2 metro Phoenix hospitals have put up patient tents. Here's why

Stephanie Innes
Arizona Republic
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White tents have been deployed outside the emergency department at Dignity Health St. Joseph's Hospital and Medical Center in Phoenix, seen here on Friday, Jan. 20, 2023.

White patient tents deployed outside of two Valley hospitals may give the alarming impression of a COVID-19 surge or another health crisis, but that's not why they are there, officials say.

Tents set up outside of Dignity Health St. Joseph's Hospital and Medical Center in Phoenix and Dignity's Chandler Regional Medical Center are for routine emergency room care, hospital leader say ― triaging less serious patients during winter months when Arizona has more residents; respiratory viruses are more likely to be circulating; and hospital volumes are likely to be higher than usual.

Dignity Health and other health systems at times used tents during the height of the COVID-19 pandemic. But they've also been used in past years during winter months, Dignity Health spokesperson Carmelle Malkovich wrote in an email.

"The use of triage tents have been used for many years when we see an influx of patients seeking care at our emergency departments," she wrote. "They are an effective form of hospital preparedness to accommodate higher patient volumes while providing safe care for every patient seeking emergency care."

Dignity Health officials say the tents will stay up throughout the "respiratory season." Typically, the heaviest season for flu and other respiratory virus activity in Arizona is in January through March, though that can vary. This season, flu arrived earlier than usual.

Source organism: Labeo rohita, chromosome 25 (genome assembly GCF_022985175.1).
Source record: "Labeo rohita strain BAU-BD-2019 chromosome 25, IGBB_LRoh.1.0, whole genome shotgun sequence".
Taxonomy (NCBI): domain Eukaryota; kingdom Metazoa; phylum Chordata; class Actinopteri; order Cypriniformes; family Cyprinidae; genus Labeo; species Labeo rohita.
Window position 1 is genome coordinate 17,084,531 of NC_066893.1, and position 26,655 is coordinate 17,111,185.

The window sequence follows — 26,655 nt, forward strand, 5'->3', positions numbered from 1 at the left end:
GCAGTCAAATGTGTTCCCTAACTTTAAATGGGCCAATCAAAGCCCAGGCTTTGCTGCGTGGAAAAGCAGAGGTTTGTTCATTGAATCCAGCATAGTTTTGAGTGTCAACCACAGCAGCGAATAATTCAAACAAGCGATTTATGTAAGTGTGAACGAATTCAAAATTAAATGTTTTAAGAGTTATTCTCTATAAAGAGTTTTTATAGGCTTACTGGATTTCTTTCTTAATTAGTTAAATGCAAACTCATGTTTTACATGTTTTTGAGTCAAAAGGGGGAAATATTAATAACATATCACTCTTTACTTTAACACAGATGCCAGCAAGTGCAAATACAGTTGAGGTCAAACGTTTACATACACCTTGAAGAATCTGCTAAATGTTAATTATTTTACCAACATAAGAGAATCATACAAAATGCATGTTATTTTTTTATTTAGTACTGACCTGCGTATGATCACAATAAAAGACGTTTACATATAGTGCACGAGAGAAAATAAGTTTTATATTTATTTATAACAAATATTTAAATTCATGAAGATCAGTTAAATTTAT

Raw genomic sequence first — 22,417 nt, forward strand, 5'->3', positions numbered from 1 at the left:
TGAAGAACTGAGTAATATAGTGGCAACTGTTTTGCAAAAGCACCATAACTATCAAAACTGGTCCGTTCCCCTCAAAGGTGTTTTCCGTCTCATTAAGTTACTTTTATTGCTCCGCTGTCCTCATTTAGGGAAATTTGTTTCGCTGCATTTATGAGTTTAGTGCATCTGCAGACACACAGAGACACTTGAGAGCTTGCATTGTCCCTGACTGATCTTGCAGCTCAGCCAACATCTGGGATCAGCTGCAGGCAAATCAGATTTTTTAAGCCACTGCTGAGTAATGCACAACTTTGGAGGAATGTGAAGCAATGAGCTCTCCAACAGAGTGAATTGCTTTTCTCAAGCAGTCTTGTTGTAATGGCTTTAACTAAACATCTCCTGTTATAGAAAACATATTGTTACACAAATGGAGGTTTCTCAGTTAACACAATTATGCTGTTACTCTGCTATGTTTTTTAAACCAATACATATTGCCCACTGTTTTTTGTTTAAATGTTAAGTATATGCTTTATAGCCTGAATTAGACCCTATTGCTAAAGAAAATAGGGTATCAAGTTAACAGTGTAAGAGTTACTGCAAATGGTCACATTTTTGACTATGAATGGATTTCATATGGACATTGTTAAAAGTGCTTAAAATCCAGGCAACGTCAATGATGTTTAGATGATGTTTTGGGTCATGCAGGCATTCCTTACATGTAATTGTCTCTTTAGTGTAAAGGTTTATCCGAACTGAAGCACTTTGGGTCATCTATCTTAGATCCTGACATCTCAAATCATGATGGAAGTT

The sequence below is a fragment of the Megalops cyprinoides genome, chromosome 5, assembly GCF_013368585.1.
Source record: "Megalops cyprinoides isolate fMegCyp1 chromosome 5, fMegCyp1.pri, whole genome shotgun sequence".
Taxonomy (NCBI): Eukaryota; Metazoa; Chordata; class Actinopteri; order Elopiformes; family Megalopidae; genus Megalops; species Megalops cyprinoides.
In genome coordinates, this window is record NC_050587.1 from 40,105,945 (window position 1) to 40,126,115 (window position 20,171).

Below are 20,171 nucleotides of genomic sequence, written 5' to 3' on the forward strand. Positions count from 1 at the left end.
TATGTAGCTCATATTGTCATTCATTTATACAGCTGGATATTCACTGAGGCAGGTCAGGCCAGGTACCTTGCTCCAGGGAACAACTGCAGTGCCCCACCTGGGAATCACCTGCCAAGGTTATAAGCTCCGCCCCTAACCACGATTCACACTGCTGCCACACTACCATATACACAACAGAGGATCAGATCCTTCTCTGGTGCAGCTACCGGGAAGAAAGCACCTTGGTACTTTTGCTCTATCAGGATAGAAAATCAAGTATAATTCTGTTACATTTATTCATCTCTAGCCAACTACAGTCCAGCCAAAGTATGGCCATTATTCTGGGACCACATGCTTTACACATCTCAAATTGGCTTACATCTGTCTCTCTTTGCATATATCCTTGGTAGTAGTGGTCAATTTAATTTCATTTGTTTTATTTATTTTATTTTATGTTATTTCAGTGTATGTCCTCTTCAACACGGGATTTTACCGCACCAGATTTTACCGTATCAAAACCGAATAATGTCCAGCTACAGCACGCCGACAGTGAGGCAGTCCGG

Hospitals across Arizona have been seeing higher volumes of patients in recent months due to the early and unusually severe season of both influenza and RSV ― respiratory syncytial virus. Cases of both flu and RSV appear to have peaked, yet case levels remain far higher than usual, state data shows. Reported cases of flu are seven times higher than they were at this time last year, the data shows.

COVID-19 remains in circulation but hospitalization levels in Arizona remain relatively low at 89% below the peak of COVID-19 hospitalizations in January 2021, data from the Centers for Disease Control and Prevention shows. The highly transmissible XBB.1.5 subvariant is increasing in prevalence across the U.S. and could increase in Arizona over the next few weeks. People who are older and have weakened immune systems are most at risk of hospitalization.

White tents have been deployed outside the emergency department at Dignity Health St. Joseph's Hospital and Medical Center in Phoenix, seen here on Friday, Jan. 20, 2023.

Arizona hospitals are facing staffing challenges due to a nursing shortage and staff burnout, which affects hospitals' ability to respond to patient needs. But Malkovich wrote that the tents at Dignity are not related to staffing challenges.

Malkovich told The Republic that emergency room wait times right now vary at Dignity hospitals.

"Patients who are not experiencing a medical emergency may experience a longer wait time than a patient who is seriously ill or injured," she wrote. "In an effort to reduce the strain on our emergency departments, we encourage patients to seek the appropriate level of care for their medical condition. This may include speaking with their primary care doctor or visiting an urgent care for mild symptoms."

Officials with Banner Health, which is Arizona's largest health care delivery system, told The Republic this week that their Arizona emergency rooms are busy but "still have the capacity" to treat patients needing emergency care.

"Wait times may be long for those utilizing emergency rooms for non-emergent health needs," spokesperson Becky Armendariz wrote in an email. "If your health concerns are not emergent or life-threatening, consider alternative care settings like primary or urgent care."

The Centers for Medicare & Medicaid Services has an online tool where patients can compare emergency room wait times at hospitals. The median wait time Arizona patients spend in high volume emergency departments before departing from the visit is 3.6 hours, which is higher than the national average of 3.1 hours, according to the most recent data, which was last updated Oct. 26.

Dignity St. Joseph's Hospital and Medical Center had a median wait time of 3.2 hours, the most recent federal data says, while Dignity's Chandler Medical Regional Medical Center had a lower median wait time of 1.8 hours.

Reach health care reporter Stephanie Innes at [email protected] or at 602-444-8369. Follow her on Twitter @stephanieinnes.

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